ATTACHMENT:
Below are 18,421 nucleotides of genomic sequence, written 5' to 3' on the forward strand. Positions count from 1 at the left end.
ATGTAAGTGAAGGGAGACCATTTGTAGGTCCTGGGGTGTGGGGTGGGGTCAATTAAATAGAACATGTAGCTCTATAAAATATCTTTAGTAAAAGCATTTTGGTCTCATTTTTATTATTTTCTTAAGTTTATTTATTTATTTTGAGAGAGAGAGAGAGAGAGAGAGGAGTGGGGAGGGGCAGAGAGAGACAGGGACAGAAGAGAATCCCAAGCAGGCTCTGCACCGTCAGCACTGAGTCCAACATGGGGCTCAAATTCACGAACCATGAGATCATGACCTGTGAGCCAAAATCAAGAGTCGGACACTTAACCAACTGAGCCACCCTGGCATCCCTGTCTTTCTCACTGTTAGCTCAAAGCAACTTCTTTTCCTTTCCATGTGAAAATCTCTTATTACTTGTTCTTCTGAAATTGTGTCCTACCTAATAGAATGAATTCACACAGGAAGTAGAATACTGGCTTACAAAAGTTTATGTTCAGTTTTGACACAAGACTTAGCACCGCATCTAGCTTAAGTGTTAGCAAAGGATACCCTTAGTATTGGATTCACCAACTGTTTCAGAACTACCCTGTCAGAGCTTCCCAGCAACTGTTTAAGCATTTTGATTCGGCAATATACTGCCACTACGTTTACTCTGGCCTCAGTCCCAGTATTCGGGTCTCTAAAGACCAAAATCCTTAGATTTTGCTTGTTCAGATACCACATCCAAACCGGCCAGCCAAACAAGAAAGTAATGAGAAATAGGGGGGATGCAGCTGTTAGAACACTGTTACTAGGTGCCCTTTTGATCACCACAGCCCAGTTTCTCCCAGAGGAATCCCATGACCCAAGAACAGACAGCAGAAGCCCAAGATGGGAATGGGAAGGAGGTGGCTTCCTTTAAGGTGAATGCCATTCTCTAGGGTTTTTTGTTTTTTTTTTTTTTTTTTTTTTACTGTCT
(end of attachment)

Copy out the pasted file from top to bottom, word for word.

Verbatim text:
Below are 18,421 nucleotides of genomic sequence, written 5' to 3' on the forward strand. Positions count from 1 at the left end.
ATGTAAGTGAAGGGAGACCATTTGTAGGTCCTGGGGTGTGGGGTGGGGTCAATTAAATAGAACATGTAGCTCTATAAAATATCTTTAGTAAAAGCATTTTGGTCTCATTTTTATTATTTTCTTAAGTTTATTTATTTATTTTGAGAGAGAGAGAGAGAGAGAGAGGAGTGGGGAGGGGCAGAGAGAGACAGGGACAGAAGAGAATCCCAAGCAGGCTCTGCACCGTCAGCACTGAGTCCAACATGGGGCTCAAATTCACGAACCATGAGATCATGACCTGTGAGCCAAAATCAAGAGTCGGACACTTAACCAACTGAGCCACCCTGGCATCCCTGTCTTTCTCACTGTTAGCTCAAAGCAACTTCTTTTCCTTTCCATGTGAAAATCTCTTATTACTTGTTCTTCTGAAATTGTGTCCTACCTAATAGAATGAATTCACACAGGAAGTAGAATACTGGCTTACAAAAGTTTATGTTCAGTTTTGACACAAGACTTAGCACCGCATCTAGCTTAAGTGTTAGCAAAGGATACCCTTAGTATTGGATTCACCAACTGTTTCAGAACTACCCTGTCAGAGCTTCCCAGCAACTGTTTAAGCATTTTGATTCGGCAATATACTGCCACTACGTTTACTCTGGCCTCAGTCCCAGTATTCGGGTCTCTAAAGACCAAAATCCTTAGATTTTGCTTGTTCAGATACCACATCCAAACCGGCCAGCCAAACAAGAAAGTAATGAGAAATAGGGGGGATGCAGCTGTTAGAACACTGTTACTAGGTGCCCTTTTGATCACCACAGCCCAGTTTCTCCCAGAGGAATCCCATGACCCAAGAACAGACAGCAGAAGCCCAAGATGGGAATGGGAAGGAGGTGGCTTCCTTTAAGGTGAATGCCATTCTCTAGGGTTTTTTGTTTTTTTTTTTTTTTTTTTTTTACTGTCT